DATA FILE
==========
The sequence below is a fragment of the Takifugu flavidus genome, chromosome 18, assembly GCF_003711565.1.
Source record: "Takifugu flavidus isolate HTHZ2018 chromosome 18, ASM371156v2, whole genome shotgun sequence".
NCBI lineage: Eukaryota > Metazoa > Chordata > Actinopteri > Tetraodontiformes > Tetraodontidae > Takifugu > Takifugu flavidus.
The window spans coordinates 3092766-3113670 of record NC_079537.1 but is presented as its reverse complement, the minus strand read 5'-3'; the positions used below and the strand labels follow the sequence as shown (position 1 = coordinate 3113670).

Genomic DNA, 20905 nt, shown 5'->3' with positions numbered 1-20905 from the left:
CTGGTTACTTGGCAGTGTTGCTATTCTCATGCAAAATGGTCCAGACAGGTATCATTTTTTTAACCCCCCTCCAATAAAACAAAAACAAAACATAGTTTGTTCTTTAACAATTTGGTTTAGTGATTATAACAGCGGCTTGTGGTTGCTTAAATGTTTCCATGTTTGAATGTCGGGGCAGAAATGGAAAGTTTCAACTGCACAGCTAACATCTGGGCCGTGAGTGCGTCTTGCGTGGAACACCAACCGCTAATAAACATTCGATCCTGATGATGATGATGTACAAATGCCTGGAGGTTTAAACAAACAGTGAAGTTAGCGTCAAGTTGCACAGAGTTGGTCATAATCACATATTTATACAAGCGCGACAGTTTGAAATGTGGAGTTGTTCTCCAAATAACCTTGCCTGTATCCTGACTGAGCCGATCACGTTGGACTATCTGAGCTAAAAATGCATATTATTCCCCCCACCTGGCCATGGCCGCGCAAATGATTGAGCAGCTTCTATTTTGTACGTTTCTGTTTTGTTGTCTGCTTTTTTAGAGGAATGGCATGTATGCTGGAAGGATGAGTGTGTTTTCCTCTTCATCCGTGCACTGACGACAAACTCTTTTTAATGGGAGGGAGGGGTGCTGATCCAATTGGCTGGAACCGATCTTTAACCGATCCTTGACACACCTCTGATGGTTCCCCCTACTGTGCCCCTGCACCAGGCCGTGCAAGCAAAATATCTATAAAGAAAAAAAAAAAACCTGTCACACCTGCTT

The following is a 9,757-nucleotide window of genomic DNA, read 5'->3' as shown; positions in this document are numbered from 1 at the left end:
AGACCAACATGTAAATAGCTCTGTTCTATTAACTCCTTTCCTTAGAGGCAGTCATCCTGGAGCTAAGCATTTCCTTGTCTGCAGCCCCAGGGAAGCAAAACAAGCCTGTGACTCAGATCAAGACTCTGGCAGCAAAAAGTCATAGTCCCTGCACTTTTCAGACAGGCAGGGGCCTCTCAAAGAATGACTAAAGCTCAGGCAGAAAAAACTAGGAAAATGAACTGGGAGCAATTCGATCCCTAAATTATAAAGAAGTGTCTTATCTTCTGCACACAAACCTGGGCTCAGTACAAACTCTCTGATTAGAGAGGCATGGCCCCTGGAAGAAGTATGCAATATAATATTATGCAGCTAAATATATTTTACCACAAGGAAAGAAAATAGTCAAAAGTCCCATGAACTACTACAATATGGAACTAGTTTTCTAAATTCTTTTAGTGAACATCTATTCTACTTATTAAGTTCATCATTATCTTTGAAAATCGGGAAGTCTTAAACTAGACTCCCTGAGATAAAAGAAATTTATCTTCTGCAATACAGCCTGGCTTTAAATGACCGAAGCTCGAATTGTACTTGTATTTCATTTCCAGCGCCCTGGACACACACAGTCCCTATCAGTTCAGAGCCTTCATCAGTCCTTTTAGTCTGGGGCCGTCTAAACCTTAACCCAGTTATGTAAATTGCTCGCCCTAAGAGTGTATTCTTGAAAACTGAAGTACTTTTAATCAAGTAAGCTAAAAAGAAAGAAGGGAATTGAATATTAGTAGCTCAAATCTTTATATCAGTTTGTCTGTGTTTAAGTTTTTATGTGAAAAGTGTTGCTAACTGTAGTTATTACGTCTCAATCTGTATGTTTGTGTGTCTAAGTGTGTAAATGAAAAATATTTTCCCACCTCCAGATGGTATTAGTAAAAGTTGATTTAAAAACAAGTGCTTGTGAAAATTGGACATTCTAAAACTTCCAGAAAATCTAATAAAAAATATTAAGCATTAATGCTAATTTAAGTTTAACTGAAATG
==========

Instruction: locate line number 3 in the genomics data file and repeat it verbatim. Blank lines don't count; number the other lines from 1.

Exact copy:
NCBI lineage: Eukaryota > Metazoa > Chordata > Actinopteri > Tetraodontiformes > Tetraodontidae > Takifugu > Takifugu flavidus.